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  • by Ben Carter

Digit is Your Checking Account's Personal Assistant

Last month I took a brief, three-day vacation to Puerto Rico. It was an incredible trip my fiancé convinced me was worth paying for mainly because we're no longer the individuals people are referring to when they acknowledge the "young people" in the room. We're getting older and so a trip to places we've not been before is rising on our priority list.

In the days leading up to the trip, I noticed my "expendable" funds were much lower than I would like for a trip anywhere other than down the street for a cup of coffee. I have a chronic case of "broke-itch" where, when funds are low, I begin to exhibit symptoms similar to that of an asthmatic or person with anxiety issues; trouble breathing, sweating, shifty eyes, rapid or racing thoughts, etc.

My day-job pays on an odd schedule, not in line with bills falling on the 1st or 15th of-the-month, so it requires a bit of planning to make sure everyone I owe money gets paid on time. In January, I made a large payment related to our upcoming wedding and so was beginning to clinch my purse very tightly.

Despite this, we arrived in Puerto Rico excited and ready to sit on the beach and soak up sun and culture. We ate possibly the best food we've ever eaten at many of the Puerto Rican restaurants and it was an all around good time. However, by the second day of the trip, I noticed I only had $35 in my checking account. This was beyond emergency status for me.

I began having visions of spending the rest of the vacation sitting in the hotel room watching marathons of "Shark Tank" to avoid spending more money. I was also considering pitching "Rey de Hamburgesas" as a romantic dinner for the evening.

Before I had the chance to suggest Puerto Rico's Burger King as a viable option for dinner, I got an unexpected text message. The message essentially gave me the recap of recent activity that had occurred on my checking account and told me I'd finally been paid. My account was no longer at the emergency level of $35.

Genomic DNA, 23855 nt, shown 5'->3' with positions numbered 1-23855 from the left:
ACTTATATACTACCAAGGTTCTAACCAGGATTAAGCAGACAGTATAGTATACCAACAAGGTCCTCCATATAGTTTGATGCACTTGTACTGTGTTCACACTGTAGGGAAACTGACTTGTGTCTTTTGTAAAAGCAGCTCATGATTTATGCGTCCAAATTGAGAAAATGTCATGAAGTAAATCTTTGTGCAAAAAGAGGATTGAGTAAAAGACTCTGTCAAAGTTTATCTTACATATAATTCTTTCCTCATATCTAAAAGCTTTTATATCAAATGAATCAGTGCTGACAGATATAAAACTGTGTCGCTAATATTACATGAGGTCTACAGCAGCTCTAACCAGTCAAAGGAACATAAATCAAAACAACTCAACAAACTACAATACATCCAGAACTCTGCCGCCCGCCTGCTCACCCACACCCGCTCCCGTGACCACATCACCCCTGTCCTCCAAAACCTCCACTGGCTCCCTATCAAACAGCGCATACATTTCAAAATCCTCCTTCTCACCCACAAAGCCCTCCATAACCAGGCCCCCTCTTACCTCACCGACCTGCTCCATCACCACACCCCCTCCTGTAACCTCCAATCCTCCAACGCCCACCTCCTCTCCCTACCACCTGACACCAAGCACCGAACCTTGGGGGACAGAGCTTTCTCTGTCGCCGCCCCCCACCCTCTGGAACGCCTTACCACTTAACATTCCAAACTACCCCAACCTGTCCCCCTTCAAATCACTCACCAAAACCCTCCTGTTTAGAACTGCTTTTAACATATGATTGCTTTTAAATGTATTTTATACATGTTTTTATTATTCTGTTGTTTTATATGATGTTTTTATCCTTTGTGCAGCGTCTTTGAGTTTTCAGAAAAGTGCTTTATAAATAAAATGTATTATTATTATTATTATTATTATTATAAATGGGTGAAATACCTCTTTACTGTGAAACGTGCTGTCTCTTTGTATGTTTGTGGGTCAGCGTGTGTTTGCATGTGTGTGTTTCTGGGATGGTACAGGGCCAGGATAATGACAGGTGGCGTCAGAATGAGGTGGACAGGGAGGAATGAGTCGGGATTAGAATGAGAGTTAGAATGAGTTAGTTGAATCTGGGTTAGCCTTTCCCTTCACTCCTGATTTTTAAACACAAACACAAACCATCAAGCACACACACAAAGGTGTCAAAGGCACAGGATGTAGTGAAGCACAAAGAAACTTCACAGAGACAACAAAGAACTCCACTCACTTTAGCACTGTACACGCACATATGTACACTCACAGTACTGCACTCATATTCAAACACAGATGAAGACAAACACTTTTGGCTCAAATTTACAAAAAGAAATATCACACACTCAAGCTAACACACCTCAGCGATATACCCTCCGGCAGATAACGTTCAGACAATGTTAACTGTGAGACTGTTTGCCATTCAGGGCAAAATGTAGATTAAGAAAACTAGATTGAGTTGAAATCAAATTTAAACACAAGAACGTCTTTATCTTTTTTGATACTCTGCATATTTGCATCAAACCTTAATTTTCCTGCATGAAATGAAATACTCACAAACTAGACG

The text came from a new service I've been using called Digit.

What is Digit?

Digit is a company (and app-like product) that connects with your checking account to save money for you. It's not an application on your phone. It's a service you sign up for that connects to your checking account via an online patch-through. After the connection is made, Digit proceeds to analyze your spending in order to save small amounts of money it doesn't think you will miss.

Most of us can do better with saving money, but unless we make scheduled withdrawals to alternative accounts or spend exactly to our written budgets, it can be difficult to gauge how much MORE could be saved for a new car, dental procedure or ill-advised trip to Puerto Rico... Digit more or less takes the work out of small amounts of saving, making it an automated process you don't have to think about.

You communicate with Digit via text messages. For example, texting "Save more" to Digit will prompt the program to become more aggressive in how much it saves each time it transfers money from your checking to your Digit account, pulling larger amounts of money from your account than before.

What's Great About Digit

Even more than an automated savings program, what I’ve found most valuable about Digit has been that it's become somewhat of a secondary eye for everything that I do with my primary checking account. It tells me (completely unprompted) when payments have cleared, a check has been deposited or what it has saved over the last several days. You can ask about your current checking balance via text (bye bye to signing into my BofA app) and if you want money moved back into your primary checking account, you can ask it to do so. It will move the money back in one business day.

I liken Digit to what it probably was like for the Fresh Prince of Bel-Air to realize moving to Beverly Hills, California meant he'd have a butler named Geoffrey.

How Digit Can Be Even Better Than A Bank

There is one item that’s somewhat disappointing that has nothing to do with the service itself.

In speaking with Digit’s founder, I learned Digit is saving an incredible amount of money for its users. Currently, Digit keeps the interest it earns on users’ money to run their business. Though understandable for a small company in the early stages of existence, Digit will do well to share the interest earned with the people’s whose money they are using to turn a profit.

Everyone knows the interest rates offered at most American banks on simple savings accounts suck. They charge you more to keep your account open now days than they pay you back in interest for keeping your money with them. If Digit can offer incentives for holding money with them, by paying back interest to the service’s users, it would greatly increase Digit’s value and my ability to take more trips to Puerto Rico.

If you want to learn more about Digit, click here. If you’re interested in signing up for Digit, click here.


This is a Manage Your Damn Money product review. MYDM encourages readers to conduct a thorough investigation of products reviewed before signing up with or purchasing product and do so at their own risk. MYDM reserves the right to collect compensation for product reviews.

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